今年是经济“失去的十年”之一吗？A BRINK interview with
国际货币基金组织的最新经济数据表明，冠状病毒和随后的封锁将导致全球GDP萎缩188bet投注网站至少3%this year. To get some insight into whether we might expect a quick or long recovery from that, BRINK turned to Moisés Naím, distinguished fellow at the卡内基国际和平基金会，并担任该杂志的首席国际专栏作家厄尔巴ís，西班牙最大的报纸。
NAÍM: Of course, this is new, but it’s also early days. We don’t know how it will evolve. If we have a vaccine in six months or so, that’s one outcome. But if it takes a couple of years, or if it becomes a chronic thing in which it becomes seasonal, it’s a completely different ball game.
The second common factor in the big crises of the last half century is an overestimation of their consequences. If you look at the media coverage, opinion columns, TV political discourse and even scholarly seminars and papers during these crises, you find that the common wisdom was that the event was a world-altering game-changer, and that nothing would remain the same. In reality, what happened is that while some important changes did indeed occur and affected parts of the world, none changed the entire world.
And the third commonality is that this crisis generates situations in which what we thought was permanent — institutions, ideologies, political and economic arrangements, business models, habits — ended up being transitional. And what we thought was temporary became permanent.
NAÍM: What no one could anticipate was that the drop in demand for oil was going to be as significant as it was. It was a result of the measures taken by governments to deal with the coronavirus that essentially stopped the economies in their tracks in unprecedented ways.
The conversation and the debates about oil used to be centered on production levels and prices. Now the conversation has shifted to competition for markets, clients and storage facilities. We are far from the days when producers called the shots.
This is going to be part of what is going to stay with us, oil for low for long. I’m not suggesting that we’re going to have oil permanently at $25 a barrel; it may go up, may go down, but it’s not going to be near $80 or $90 levels that we have seen. There were even brief moments in which oil prices reached three digits. I don’t see that ever coming back.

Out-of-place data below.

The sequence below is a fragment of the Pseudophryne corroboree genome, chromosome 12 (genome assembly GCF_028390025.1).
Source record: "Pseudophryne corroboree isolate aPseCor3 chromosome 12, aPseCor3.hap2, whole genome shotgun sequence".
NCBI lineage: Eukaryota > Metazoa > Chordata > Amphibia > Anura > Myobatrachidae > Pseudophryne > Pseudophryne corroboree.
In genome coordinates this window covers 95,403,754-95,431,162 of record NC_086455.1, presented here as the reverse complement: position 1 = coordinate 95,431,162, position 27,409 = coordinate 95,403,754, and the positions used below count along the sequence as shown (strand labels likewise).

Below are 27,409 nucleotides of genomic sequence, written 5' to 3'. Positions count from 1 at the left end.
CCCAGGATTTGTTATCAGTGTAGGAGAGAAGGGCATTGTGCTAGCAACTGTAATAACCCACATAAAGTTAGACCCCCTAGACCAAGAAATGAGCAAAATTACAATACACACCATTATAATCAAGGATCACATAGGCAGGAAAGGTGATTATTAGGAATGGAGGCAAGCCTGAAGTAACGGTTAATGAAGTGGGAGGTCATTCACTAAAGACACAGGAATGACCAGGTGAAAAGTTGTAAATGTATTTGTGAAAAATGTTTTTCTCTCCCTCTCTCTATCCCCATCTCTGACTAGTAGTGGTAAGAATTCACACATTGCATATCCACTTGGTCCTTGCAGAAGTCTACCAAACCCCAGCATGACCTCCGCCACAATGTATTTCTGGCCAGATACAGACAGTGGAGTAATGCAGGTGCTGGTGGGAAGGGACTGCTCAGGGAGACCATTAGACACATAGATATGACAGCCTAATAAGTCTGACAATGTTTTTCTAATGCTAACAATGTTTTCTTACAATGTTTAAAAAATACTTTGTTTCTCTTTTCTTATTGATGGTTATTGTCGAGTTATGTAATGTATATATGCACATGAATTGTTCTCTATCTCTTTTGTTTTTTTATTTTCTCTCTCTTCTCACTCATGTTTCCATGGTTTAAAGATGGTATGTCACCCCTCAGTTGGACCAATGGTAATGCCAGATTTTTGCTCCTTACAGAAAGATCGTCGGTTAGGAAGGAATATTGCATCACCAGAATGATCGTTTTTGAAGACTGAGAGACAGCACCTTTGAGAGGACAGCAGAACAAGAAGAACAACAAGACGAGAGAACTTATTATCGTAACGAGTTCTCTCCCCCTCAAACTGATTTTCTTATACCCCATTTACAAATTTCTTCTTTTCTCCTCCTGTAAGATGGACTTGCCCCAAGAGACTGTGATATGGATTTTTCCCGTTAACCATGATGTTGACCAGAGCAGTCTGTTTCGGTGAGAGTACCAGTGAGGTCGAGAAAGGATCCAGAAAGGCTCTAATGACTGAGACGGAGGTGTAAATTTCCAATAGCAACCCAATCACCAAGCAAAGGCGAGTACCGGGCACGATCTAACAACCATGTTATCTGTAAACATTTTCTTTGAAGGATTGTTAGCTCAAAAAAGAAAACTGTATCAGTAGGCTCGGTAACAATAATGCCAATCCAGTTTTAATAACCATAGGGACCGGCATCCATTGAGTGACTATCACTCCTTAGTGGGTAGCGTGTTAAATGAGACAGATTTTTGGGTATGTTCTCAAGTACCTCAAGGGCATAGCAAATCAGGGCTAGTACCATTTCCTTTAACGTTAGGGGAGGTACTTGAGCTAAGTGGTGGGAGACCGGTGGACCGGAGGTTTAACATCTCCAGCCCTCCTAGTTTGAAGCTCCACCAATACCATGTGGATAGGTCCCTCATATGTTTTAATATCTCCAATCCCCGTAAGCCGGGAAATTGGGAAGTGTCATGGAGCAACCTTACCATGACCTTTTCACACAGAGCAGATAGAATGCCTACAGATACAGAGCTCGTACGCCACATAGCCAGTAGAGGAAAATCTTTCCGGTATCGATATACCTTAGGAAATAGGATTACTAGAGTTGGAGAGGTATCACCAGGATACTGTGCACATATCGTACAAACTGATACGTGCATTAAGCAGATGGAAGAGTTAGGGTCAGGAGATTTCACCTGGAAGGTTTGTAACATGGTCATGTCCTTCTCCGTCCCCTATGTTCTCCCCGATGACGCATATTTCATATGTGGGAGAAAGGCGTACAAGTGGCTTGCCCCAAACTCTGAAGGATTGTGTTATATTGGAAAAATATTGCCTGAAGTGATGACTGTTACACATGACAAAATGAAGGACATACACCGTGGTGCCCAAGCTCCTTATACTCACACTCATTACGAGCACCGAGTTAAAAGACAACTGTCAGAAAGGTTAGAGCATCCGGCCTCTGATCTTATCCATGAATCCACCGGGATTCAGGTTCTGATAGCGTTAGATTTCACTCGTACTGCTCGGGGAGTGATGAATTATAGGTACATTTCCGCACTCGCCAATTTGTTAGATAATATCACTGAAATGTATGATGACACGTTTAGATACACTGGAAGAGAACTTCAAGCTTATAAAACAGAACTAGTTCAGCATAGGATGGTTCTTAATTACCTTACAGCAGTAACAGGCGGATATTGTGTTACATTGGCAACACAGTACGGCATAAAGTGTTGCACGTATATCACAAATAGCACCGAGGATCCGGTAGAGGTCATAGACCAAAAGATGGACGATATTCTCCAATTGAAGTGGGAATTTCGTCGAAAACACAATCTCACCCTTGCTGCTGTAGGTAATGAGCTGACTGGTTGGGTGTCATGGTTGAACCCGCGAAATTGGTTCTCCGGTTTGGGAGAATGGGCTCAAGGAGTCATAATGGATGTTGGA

卡弗：How long do you think it’s going to be possible for governments to continue to support and pay the wages of workers who have lost their jobs and may not have jobs to come back to?
And yet very few people believe that such a massive monetary expansion in public spending will spur inflation. In the past, that would have been the case. It hasn’t happened. And the second is devaluation of the dollar. Again, we have not seen that.
NAÍM: We have a very large number of countries that, in one way or another, are doling out cash to their populations in different forms. But there’s a lot we still don’t know about this crisis.
We don’t know how fiscally sustainable this is, and there’s plenty that we don’t know about the long-term effect of these instruments. But it’s already happening. It’s happening in many European countries and in emerging markets.
So there are some economists predicting that this could be year one of a lost decade for the emerging markets. In the eighties, you may recall, as a result of the debt crisis, there was a lost decade, at least for Latin America, in which economies were stagnating and social policies had to be curtailed. It created a lot of human suffering and political repercussions.
Let’s hope we can avoid it this time, but surely the signals are not good.
卡弗：That’s a depressing thought. With all the years of experience you have, do you feel optimistic or fundamentally pessimistic about what is going to happen over the next few years, both economically and politically?